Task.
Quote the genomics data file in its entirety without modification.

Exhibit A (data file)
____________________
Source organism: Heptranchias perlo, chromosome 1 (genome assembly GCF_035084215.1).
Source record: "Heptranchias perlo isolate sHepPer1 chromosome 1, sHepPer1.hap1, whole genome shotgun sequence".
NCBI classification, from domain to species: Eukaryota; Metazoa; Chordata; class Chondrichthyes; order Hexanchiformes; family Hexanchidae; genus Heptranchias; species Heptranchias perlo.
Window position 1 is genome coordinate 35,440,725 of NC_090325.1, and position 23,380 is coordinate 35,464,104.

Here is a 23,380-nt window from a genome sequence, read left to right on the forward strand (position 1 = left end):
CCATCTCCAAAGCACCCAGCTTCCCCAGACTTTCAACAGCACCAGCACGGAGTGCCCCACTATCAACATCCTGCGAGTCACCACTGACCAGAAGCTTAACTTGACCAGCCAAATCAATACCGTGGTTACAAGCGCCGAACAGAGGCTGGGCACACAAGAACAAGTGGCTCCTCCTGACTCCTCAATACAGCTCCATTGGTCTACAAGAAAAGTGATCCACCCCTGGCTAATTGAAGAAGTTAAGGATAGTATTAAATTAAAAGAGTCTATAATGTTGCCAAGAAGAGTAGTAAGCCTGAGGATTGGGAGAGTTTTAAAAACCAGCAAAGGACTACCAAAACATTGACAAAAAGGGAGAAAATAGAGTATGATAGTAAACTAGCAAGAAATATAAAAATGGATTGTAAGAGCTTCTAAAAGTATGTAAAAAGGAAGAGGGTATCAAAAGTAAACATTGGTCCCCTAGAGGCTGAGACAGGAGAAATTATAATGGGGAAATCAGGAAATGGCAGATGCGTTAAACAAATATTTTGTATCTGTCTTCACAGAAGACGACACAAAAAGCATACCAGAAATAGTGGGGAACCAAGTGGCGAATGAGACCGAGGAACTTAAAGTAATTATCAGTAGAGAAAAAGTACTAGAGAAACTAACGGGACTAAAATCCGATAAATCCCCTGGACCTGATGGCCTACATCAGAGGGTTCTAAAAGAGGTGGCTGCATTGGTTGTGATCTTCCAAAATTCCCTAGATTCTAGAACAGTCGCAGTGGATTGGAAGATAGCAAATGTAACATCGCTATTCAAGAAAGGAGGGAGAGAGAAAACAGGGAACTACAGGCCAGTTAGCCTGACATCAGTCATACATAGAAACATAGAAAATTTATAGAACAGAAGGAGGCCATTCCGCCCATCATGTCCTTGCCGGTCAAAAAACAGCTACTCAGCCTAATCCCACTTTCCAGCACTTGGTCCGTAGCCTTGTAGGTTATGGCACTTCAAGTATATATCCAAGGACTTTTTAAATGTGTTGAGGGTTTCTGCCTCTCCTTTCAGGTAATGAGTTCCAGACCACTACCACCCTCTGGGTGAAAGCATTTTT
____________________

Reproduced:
Source organism: Heptranchias perlo, chromosome 1 (genome assembly GCF_035084215.1).
Source record: "Heptranchias perlo isolate sHepPer1 chromosome 1, sHepPer1.hap1, whole genome shotgun sequence".
NCBI classification, from domain to species: Eukaryota; Metazoa; Chordata; class Chondrichthyes; order Hexanchiformes; family Hexanchidae; genus Heptranchias; species Heptranchias perlo.
Window position 1 is genome coordinate 35,440,725 of NC_090325.1, and position 23,380 is coordinate 35,464,104.

Here is a 23,380-nt window from a genome sequence, read left to right on the forward strand (position 1 = left end):
CCATCTCCAAAGCACCCAGCTTCCCCAGACTTTCAACAGCACCAGCACGGAGTGCCCCACTATCAACATCCTGCGAGTCACCACTGACCAGAAGCTTAACTTGACCAGCCAAATCAATACCGTGGTTACAAGCGCCGAACAGAGGCTGGGCACACAAGAACAAGTGGCTCCTCCTGACTCCTCAATACAGCTCCATTGGTCTACAAGAAAAGTGATCCACCCCTGGCTAATTGAAGAAGTTAAGGATAGTATTAAATTAAAAGAGTCTATAATGTTGCCAAGAAGAGTAGTAAGCCTGAGGATTGGGAGAGTTTTAAAAACCAGCAAAGGACTACCAAAACATTGACAAAAAGGGAGAAAATAGAGTATGATAGTAAACTAGCAAGAAATATAAAAATGGATTGTAAGAGCTTCTAAAAGTATGTAAAAAGGAAGAGGGTATCAAAAGTAAACATTGGTCCCCTAGAGGCTGAGACAGGAGAAATTATAATGGGGAAATCAGGAAATGGCAGATGCGTTAAACAAATATTTTGTATCTGTCTTCACAGAAGACGACACAAAAAGCATACCAGAAATAGTGGGGAACCAAGTGGCGAATGAGACCGAGGAACTTAAAGTAATTATCAGTAGAGAAAAAGTACTAGAGAAACTAACGGGACTAAAATCCGATAAATCCCCTGGACCTGATGGCCTACATCAGAGGGTTCTAAAAGAGGTGGCTGCATTGGTTGTGATCTTCCAAAATTCCCTAGATTCTAGAACAGTCGCAGTGGATTGGAAGATAGCAAATGTAACATCGCTATTCAAGAAAGGAGGGAGAGAGAAAACAGGGAACTACAGGCCAGTTAGCCTGACATCAGTCATACATAGAAACATAGAAAATTTATAGAACAGAAGGAGGCCATTCCGCCCATCATGTCCTTGCCGGTCAAAAAACAGCTACTCAGCCTAATCCCACTTTCCAGCACTTGGTCCGTAGCCTTGTAGGTTATGGCACTTCAAGTATATATCCAAGGACTTTTTAAATGTGTTGAGGGTTTCTGCCTCTCCTTTCAGGTAATGAGTTCCAGACCACTACCACCCTCTGGGTGAAAGCATTTTT